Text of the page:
“track”ing your progress

There were plans to expand the train here in the north so that we here in Karmiel can connect to the main train line in the rest of the country.

They started building it about 2 years ago, and the estimated date of completion is in March 2017. We’re coming up to the end!

It’s been fun and interesting and educational watching them build it.

At least for the last few months, that is.

The first couple of years went by and it didn’t seem like much was happening. We saw lots of workers, tractors, and equipment…

No tracks or trains, though.

Lots of dust.

Disruptions to the buses at the central bus station while they built new passage ways for the work vehicles through the roads of the buses.

Occasionally we’d see some workers in action on the highway.

We often thought that if it has taken them this long to just lay the foundation for the train, they’re NEVER going make the March 2017 deadline.

Then something happened over the summer. We noticed that there were many tracks laid down and one of the stations was completely built up. We even saw a test train on the tracks!

Fast forward to Sukkos. More tracks. The main station being built.

There’s one small section that needs to be built…

And it’s starting to feel like the March 2017 deadline IS possible!

Why am I telling you about the Karmiel train to Acco? If you come and visit me, I’ll show you the progress, but other than that…why is this of any interest to you?

I’m sharing this because it teaches us a major insight into life.

So often we spend so much of our time laying the foundation.

Repeating the same things to our kids time and time again, waiting for the impact to finally set in. How often do you want to shout out — How many times do I need to tell you to put your shoes under your bed at night so you know where they are in the morning and so I won’t trip over them?!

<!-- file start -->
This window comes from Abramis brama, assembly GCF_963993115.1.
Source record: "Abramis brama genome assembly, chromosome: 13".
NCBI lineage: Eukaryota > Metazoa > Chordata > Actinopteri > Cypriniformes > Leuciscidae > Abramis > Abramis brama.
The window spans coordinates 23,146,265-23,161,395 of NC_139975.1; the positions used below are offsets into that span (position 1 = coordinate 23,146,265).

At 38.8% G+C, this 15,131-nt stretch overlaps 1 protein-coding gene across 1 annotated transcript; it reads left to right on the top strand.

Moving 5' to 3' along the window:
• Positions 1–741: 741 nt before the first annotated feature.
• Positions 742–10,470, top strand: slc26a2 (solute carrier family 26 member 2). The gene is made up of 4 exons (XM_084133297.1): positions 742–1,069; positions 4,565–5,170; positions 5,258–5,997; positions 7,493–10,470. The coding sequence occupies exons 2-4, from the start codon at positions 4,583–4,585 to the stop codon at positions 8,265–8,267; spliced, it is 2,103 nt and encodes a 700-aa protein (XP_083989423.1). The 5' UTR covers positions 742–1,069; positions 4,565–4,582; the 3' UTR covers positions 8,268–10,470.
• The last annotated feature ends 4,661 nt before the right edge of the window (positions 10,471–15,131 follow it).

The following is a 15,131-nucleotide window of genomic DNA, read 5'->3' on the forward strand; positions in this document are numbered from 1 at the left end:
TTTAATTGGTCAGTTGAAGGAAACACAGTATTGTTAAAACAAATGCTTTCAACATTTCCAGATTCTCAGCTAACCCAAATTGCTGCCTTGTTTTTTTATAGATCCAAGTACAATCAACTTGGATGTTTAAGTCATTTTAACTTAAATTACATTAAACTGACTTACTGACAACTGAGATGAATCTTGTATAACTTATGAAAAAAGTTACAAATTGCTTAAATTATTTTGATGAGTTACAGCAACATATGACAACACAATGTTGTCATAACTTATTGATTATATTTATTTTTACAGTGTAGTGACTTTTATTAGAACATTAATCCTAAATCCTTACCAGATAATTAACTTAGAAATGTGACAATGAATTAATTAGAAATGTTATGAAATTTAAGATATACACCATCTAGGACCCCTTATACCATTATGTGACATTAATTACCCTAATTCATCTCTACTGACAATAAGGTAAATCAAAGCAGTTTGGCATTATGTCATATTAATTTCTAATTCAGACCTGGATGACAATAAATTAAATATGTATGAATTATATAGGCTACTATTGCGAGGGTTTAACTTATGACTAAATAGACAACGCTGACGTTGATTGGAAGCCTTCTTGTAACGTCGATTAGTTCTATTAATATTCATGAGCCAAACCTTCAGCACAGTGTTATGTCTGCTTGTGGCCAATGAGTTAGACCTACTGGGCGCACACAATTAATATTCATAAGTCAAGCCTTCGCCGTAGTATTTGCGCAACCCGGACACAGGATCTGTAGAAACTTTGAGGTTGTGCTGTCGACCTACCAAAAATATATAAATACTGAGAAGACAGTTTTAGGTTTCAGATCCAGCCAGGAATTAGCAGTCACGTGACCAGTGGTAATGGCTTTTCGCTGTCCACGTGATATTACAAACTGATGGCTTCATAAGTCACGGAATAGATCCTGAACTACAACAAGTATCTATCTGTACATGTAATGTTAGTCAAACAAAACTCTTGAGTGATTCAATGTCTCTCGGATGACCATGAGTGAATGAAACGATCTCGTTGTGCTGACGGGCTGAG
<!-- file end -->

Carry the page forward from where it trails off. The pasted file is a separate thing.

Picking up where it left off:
The seemingly small things you do for your spouse that in actuality build a huge foundation of trust that keep the relationship together when things are hard.

Exercising…it’s so hard at first, and then suddenly the exercises you weren’t able to do a year ago are that much easier.

So too when it comes to our relationship to food and our bodies.

At first glance it seems like the little steps we ought to take won’t amount to much…

And so we often try to side-step them.

Instead of doing the deep, foundational work it takes to have a truly peaceful relationship with food and our bodies, we look for short-cuts.


Healthy food plans (that’s another code-word for diet, by the way).

Eating “superfoods”.

30-day “fill in the blank” fitness program.

These, my friends, are just band-aids.

All the latest trends won’t help you if you are still responding to emotions by stuffing them down with food (and usually contribute to craziness around food).

You know what would happen if the train from Karmiel to Acco was built by short-cuts?

Sure, they would be able to get the tracks up faster, seemingly saving time and money…

But we’d have a really sloppy, probably dangerous, bumpy, nausea-inducing ride.

Sure, we’d take it every day because we would have to get to our destination…

But would it be a ride that we would look forward to going on?

When a train is built well, it’s a relaxing ride. It’s enjoyable. A pleasure to be on.

People love the train because they have time to think and take in the view.

It’s the same with the way we approach food, our bodies, and life.

If we’re so busy looking for the short-cuts, sloppily trying to throw together the structure, without taking time to build the foundation, then instead of having a joyful, pleasurable, peaceful relationship with food and our bodies, we get a bumpy, nausea-inducing ride.

Sure, we get in those calories we need for day-to-day living.

But do we look forward to it?*

Food is MEANT to be a pleasurable part of our lives.

It started off that way, when we were young.

Somewhere along the way, for most of us, it stopped being a pleasure.

You CAN rediscover the pleasure of food.

It starts with laying down the foundation.




You may not see that progress at first, but once the foundation is carefully laid, suddenly it all seems possible.

*By the way, stuffing chocolate in so fast is not enjoyable or pleasurable. On the other hand, taking in the sensory experience of a square of chocolate is oh-so-amazing. And it IS possible to only eat one or two squares. Or a whole row, if that’s your thing. You can learn to trust yourself with the entire bar in your hands at one time, and only eat the amount you set out to. And without guilt. And without busying your hands with other distractions.

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